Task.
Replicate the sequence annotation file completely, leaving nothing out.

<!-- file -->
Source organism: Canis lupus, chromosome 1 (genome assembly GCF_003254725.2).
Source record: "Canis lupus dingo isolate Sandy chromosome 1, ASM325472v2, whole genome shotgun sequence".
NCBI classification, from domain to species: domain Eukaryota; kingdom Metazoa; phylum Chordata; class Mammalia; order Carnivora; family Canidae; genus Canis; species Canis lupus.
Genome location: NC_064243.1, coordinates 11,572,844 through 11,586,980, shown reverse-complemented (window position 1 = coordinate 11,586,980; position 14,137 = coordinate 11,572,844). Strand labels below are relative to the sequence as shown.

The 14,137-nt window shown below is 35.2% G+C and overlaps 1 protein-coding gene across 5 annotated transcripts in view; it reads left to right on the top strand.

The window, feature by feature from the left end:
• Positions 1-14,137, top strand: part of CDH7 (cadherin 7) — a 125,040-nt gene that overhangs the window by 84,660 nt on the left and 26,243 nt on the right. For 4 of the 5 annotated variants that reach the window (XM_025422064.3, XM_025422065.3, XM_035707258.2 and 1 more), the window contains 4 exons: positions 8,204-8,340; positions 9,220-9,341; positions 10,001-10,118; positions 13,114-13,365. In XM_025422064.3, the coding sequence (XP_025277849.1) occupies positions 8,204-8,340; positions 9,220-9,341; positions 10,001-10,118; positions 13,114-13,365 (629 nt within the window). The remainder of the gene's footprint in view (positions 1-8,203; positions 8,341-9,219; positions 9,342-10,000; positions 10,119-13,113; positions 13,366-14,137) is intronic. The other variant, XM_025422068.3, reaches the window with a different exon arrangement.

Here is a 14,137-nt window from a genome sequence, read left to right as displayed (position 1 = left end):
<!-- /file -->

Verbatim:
Source organism: Canis lupus, chromosome 1 (genome assembly GCF_003254725.2).
Source record: "Canis lupus dingo isolate Sandy chromosome 1, ASM325472v2, whole genome shotgun sequence".
NCBI classification, from domain to species: domain Eukaryota; kingdom Metazoa; phylum Chordata; class Mammalia; order Carnivora; family Canidae; genus Canis; species Canis lupus.
Genome location: NC_064243.1, coordinates 11,572,844 through 11,586,980, shown reverse-complemented (window position 1 = coordinate 11,586,980; position 14,137 = coordinate 11,572,844). Strand labels below are relative to the sequence as shown.

The 14,137-nt window shown below is 35.2% G+C and overlaps 1 protein-coding gene across 5 annotated transcripts in view; it reads left to right on the top strand.

The window, feature by feature from the left end:
• Positions 1-14,137, top strand: part of CDH7 (cadherin 7) — a 125,040-nt gene that overhangs the window by 84,660 nt on the left and 26,243 nt on the right. For 4 of the 5 annotated variants that reach the window (XM_025422064.3, XM_025422065.3, XM_035707258.2 and 1 more), the window contains 4 exons: positions 8,204-8,340; positions 9,220-9,341; positions 10,001-10,118; positions 13,114-13,365. In XM_025422064.3, the coding sequence (XP_025277849.1) occupies positions 8,204-8,340; positions 9,220-9,341; positions 10,001-10,118; positions 13,114-13,365 (629 nt within the window). The remainder of the gene's footprint in view (positions 1-8,203; positions 8,341-9,219; positions 9,342-10,000; positions 10,119-13,113; positions 13,366-14,137) is intronic. The other variant, XM_025422068.3, reaches the window with a different exon arrangement.

Here is a 14,137-nt window from a genome sequence, read left to right as displayed (position 1 = left end):